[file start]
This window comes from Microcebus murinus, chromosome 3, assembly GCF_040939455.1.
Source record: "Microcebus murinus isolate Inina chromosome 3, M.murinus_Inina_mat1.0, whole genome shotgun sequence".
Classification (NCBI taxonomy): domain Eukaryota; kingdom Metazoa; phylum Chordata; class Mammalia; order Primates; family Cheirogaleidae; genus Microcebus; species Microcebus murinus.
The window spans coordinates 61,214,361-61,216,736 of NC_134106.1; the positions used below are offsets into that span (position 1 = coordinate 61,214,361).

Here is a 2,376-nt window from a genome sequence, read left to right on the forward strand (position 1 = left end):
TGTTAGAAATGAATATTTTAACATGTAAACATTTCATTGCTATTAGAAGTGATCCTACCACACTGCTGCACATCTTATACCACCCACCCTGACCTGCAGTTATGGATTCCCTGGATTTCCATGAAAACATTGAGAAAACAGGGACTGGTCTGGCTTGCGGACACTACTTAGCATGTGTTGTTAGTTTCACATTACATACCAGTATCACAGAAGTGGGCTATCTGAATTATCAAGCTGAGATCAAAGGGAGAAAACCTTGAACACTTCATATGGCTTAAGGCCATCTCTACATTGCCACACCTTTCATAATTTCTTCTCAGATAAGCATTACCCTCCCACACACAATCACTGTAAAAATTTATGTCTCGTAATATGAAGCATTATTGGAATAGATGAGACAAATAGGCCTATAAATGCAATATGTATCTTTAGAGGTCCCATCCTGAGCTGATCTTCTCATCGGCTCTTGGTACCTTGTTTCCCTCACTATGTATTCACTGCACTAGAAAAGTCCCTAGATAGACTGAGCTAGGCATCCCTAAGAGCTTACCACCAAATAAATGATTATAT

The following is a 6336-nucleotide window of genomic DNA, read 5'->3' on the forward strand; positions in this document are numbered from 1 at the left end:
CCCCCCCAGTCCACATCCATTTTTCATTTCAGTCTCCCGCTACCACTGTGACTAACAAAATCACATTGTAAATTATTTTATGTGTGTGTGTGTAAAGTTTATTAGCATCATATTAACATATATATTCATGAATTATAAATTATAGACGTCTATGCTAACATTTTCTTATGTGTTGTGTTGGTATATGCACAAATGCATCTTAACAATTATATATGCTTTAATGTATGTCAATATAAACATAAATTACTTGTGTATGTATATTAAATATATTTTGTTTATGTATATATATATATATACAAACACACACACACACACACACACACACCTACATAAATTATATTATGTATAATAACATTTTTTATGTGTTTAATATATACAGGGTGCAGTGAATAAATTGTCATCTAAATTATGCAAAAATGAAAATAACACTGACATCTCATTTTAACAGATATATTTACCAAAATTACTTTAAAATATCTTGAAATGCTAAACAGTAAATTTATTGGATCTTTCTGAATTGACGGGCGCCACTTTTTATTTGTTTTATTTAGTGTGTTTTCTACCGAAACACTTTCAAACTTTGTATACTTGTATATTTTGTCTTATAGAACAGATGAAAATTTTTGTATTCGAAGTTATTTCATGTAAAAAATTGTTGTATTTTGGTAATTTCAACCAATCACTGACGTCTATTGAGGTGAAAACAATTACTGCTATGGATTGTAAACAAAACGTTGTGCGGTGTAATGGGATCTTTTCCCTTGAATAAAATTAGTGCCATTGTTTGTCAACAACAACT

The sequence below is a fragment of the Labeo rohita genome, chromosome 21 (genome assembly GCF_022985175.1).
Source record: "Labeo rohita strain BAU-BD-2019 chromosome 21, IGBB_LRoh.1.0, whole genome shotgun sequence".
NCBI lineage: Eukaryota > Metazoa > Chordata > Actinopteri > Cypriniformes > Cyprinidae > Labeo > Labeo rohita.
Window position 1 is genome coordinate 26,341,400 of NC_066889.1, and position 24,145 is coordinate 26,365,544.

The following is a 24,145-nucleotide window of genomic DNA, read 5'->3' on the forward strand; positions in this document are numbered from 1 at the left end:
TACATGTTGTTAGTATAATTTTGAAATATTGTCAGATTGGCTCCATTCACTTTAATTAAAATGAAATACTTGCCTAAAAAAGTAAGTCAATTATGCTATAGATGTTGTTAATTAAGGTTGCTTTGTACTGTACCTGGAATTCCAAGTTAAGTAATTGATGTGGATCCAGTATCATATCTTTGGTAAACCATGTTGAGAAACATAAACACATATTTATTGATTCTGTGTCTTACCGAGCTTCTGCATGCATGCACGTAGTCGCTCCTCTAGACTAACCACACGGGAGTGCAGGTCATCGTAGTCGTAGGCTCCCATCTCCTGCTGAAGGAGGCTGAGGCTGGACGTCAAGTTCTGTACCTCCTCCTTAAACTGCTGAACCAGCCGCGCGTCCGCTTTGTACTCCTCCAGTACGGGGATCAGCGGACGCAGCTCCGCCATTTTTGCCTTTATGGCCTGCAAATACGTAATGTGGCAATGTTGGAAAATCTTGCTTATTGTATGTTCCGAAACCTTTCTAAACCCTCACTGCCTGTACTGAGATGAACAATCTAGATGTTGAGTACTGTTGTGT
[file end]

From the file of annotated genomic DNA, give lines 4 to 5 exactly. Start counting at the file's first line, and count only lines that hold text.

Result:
The window spans coordinates 61,214,361-61,216,736 of NC_134106.1; the positions used below are offsets into that span (position 1 = coordinate 61,214,361).

Here is a 2,376-nt window from a genome sequence, read left to right on the forward strand (position 1 = left end):